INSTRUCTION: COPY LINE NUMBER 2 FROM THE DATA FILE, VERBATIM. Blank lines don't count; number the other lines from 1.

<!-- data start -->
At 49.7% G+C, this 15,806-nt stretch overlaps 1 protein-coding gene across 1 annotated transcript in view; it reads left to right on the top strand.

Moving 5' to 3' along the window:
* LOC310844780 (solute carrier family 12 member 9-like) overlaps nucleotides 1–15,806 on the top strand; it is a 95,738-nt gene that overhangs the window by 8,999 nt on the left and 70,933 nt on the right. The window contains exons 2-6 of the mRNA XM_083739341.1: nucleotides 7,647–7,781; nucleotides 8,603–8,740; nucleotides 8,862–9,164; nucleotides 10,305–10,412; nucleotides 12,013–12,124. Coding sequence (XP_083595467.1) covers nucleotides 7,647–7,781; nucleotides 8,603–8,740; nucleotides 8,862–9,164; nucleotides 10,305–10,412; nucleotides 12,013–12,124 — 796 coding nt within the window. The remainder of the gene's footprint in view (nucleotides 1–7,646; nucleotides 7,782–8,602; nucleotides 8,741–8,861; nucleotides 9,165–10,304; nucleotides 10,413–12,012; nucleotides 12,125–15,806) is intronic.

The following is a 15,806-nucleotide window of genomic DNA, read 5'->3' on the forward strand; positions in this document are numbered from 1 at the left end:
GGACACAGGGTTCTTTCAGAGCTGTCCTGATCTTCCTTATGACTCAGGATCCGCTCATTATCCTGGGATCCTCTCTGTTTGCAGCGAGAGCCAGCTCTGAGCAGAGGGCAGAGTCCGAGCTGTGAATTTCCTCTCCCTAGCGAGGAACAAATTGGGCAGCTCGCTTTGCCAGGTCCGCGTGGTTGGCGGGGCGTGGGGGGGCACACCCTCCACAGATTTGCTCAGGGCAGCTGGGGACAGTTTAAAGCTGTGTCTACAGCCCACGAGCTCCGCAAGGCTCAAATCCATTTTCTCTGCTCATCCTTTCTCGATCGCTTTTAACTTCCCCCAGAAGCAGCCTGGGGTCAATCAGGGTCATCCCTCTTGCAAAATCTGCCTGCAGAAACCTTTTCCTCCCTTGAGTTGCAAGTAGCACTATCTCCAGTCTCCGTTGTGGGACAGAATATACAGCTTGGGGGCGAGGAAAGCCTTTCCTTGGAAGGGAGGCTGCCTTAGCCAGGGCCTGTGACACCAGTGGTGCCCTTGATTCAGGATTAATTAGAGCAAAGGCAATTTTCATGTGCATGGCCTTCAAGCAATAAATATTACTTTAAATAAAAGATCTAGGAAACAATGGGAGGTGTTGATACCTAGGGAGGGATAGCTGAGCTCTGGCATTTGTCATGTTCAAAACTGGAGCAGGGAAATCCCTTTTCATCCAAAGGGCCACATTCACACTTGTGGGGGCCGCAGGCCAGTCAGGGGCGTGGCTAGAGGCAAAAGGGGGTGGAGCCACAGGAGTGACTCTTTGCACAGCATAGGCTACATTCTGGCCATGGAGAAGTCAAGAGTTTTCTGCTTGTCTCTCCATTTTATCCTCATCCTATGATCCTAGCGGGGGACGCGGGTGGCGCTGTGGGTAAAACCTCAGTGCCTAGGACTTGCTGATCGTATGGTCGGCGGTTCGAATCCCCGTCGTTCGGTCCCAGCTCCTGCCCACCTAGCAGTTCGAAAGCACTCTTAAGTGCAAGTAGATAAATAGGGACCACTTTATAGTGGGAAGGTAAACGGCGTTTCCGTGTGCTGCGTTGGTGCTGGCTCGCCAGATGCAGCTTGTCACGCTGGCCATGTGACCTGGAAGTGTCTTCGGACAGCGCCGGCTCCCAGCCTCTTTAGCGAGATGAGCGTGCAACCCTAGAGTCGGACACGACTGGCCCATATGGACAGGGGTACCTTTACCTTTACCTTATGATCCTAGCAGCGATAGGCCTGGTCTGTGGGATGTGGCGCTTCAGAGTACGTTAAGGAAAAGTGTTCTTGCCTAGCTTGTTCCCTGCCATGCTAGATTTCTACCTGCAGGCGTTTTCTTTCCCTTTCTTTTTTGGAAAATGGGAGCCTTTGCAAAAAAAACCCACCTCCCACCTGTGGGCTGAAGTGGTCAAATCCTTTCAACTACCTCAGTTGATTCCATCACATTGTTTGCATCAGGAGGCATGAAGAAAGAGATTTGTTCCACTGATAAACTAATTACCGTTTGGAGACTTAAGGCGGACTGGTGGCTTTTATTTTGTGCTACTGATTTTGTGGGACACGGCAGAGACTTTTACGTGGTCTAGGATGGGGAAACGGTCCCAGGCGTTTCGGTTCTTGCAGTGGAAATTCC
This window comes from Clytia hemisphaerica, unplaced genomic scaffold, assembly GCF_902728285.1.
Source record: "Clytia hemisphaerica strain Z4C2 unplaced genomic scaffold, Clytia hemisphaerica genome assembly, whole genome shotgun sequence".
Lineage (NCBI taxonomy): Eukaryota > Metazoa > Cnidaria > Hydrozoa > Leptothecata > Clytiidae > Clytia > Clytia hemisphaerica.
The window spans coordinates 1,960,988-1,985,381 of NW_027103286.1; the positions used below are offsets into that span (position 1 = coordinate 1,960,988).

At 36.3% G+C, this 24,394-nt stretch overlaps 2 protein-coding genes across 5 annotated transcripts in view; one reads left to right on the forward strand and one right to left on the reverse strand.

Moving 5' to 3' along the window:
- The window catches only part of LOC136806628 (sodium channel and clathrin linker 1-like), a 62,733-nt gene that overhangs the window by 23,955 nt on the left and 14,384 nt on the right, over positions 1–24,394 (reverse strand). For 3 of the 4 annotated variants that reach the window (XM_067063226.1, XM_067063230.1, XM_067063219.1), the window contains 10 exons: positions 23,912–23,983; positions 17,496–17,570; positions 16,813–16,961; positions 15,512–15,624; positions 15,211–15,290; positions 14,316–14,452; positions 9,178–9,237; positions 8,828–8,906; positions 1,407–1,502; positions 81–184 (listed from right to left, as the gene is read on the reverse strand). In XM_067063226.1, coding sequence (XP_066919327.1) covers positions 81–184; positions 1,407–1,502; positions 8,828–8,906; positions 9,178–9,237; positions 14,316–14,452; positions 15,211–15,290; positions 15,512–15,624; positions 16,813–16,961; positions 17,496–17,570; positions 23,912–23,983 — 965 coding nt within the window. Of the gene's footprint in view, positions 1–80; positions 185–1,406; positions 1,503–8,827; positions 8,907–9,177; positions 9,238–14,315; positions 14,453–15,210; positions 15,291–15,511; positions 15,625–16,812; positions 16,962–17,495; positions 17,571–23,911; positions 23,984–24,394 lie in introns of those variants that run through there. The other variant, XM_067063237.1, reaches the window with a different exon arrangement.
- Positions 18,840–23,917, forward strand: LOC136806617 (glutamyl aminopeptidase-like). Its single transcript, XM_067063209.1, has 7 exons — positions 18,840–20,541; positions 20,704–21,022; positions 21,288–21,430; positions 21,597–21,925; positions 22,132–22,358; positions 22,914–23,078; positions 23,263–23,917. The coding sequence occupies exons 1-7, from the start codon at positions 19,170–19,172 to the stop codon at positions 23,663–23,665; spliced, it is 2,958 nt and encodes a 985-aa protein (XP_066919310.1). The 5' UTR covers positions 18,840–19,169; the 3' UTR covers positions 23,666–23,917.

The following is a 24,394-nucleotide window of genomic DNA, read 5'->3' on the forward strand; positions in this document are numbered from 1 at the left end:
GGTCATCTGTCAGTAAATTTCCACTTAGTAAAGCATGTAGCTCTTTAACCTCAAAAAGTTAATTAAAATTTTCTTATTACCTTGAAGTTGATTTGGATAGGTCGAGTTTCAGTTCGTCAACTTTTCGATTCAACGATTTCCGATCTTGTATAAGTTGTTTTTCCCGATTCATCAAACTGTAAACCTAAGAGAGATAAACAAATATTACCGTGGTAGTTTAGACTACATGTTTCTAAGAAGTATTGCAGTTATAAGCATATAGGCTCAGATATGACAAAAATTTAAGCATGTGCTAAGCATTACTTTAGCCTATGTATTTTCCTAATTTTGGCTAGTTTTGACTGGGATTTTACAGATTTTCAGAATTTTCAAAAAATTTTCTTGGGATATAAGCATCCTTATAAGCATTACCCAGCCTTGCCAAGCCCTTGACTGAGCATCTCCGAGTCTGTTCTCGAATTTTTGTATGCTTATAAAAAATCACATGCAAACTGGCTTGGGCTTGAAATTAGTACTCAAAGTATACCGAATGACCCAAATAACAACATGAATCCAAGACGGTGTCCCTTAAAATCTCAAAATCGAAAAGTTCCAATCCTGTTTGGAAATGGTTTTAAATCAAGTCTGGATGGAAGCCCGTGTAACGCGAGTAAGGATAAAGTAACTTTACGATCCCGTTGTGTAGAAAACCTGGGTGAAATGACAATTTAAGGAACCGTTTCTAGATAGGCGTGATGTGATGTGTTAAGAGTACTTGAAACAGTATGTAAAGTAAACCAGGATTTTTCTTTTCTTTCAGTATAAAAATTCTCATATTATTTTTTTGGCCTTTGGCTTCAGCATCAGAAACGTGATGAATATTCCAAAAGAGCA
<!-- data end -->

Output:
Moving 5' to 3' along the window: